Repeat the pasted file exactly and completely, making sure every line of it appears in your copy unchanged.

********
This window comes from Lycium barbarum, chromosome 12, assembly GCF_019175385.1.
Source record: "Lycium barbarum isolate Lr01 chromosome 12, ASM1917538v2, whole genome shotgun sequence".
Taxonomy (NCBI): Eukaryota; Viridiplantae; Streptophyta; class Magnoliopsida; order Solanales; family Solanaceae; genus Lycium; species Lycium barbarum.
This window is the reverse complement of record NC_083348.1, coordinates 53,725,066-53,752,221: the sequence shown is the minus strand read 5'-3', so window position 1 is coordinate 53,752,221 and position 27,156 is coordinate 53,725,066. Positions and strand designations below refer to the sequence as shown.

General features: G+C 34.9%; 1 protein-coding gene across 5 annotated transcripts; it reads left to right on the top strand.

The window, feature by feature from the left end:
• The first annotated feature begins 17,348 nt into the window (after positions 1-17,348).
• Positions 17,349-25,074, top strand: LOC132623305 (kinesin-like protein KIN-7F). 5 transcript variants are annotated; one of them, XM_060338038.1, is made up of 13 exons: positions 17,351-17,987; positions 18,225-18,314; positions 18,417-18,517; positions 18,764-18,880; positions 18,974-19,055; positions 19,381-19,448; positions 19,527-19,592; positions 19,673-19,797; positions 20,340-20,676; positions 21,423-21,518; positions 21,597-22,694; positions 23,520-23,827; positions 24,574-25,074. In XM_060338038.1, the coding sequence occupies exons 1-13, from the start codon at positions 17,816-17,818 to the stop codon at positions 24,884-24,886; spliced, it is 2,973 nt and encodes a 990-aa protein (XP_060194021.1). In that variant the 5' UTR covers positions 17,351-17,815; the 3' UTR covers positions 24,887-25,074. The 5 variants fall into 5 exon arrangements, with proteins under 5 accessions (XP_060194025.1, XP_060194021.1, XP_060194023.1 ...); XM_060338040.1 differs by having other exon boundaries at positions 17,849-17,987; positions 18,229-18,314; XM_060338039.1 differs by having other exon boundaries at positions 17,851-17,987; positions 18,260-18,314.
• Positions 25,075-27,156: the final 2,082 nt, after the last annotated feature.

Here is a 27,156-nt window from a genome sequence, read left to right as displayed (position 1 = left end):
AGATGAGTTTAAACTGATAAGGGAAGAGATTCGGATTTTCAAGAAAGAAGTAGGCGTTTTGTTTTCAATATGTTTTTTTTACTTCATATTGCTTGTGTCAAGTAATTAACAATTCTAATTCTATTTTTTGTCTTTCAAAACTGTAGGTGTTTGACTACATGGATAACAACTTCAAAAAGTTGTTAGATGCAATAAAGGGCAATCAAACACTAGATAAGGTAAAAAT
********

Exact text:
This window comes from Lycium barbarum, chromosome 12, assembly GCF_019175385.1.
Source record: "Lycium barbarum isolate Lr01 chromosome 12, ASM1917538v2, whole genome shotgun sequence".
Taxonomy (NCBI): Eukaryota; Viridiplantae; Streptophyta; class Magnoliopsida; order Solanales; family Solanaceae; genus Lycium; species Lycium barbarum.
This window is the reverse complement of record NC_083348.1, coordinates 53,725,066-53,752,221: the sequence shown is the minus strand read 5'-3', so window position 1 is coordinate 53,752,221 and position 27,156 is coordinate 53,725,066. Positions and strand designations below refer to the sequence as shown.

General features: G+C 34.9%; 1 protein-coding gene across 5 annotated transcripts; it reads left to right on the top strand.

The window, feature by feature from the left end:
• The first annotated feature begins 17,348 nt into the window (after positions 1-17,348).
• Positions 17,349-25,074, top strand: LOC132623305 (kinesin-like protein KIN-7F). 5 transcript variants are annotated; one of them, XM_060338038.1, is made up of 13 exons: positions 17,351-17,987; positions 18,225-18,314; positions 18,417-18,517; positions 18,764-18,880; positions 18,974-19,055; positions 19,381-19,448; positions 19,527-19,592; positions 19,673-19,797; positions 20,340-20,676; positions 21,423-21,518; positions 21,597-22,694; positions 23,520-23,827; positions 24,574-25,074. In XM_060338038.1, the coding sequence occupies exons 1-13, from the start codon at positions 17,816-17,818 to the stop codon at positions 24,884-24,886; spliced, it is 2,973 nt and encodes a 990-aa protein (XP_060194021.1). In that variant the 5' UTR covers positions 17,351-17,815; the 3' UTR covers positions 24,887-25,074. The 5 variants fall into 5 exon arrangements, with proteins under 5 accessions (XP_060194025.1, XP_060194021.1, XP_060194023.1 ...); XM_060338040.1 differs by having other exon boundaries at positions 17,849-17,987; positions 18,229-18,314; XM_060338039.1 differs by having other exon boundaries at positions 17,851-17,987; positions 18,260-18,314.
• Positions 25,075-27,156: the final 2,082 nt, after the last annotated feature.

Here is a 27,156-nt window from a genome sequence, read left to right as displayed (position 1 = left end):
AGATGAGTTTAAACTGATAAGGGAAGAGATTCGGATTTTCAAGAAAGAAGTAGGCGTTTTGTTTTCAATATGTTTTTTTTACTTCATATTGCTTGTGTCAAGTAATTAACAATTCTAATTCTATTTTTTGTCTTTCAAAACTGTAGGTGTTTGACTACATGGATAACAACTTCAAAAAGTTGTTAGATGCAATAAAGGGCAATCAAACACTAGATAAGGTAAAAAT